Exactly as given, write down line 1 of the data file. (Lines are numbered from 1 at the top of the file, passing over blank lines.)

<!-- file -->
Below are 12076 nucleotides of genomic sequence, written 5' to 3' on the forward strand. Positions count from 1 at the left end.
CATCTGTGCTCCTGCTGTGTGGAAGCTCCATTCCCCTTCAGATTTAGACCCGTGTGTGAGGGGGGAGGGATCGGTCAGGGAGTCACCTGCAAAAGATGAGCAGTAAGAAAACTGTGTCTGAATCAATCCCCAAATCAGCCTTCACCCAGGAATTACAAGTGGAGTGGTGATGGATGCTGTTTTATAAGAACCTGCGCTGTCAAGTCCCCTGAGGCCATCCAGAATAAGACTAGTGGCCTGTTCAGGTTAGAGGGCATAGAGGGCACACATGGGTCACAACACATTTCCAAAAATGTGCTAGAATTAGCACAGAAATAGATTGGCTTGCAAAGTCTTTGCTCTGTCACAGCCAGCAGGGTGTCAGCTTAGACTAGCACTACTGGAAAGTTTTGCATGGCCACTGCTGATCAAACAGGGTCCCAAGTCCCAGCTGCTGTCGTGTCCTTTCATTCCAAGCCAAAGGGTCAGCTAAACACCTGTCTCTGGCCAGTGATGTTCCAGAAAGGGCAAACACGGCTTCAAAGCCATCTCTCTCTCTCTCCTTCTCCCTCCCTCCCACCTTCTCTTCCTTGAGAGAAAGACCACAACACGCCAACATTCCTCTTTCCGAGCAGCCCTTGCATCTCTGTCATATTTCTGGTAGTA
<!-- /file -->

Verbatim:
Below are 12076 nucleotides of genomic sequence, written 5' to 3' on the forward strand. Positions count from 1 at the left end.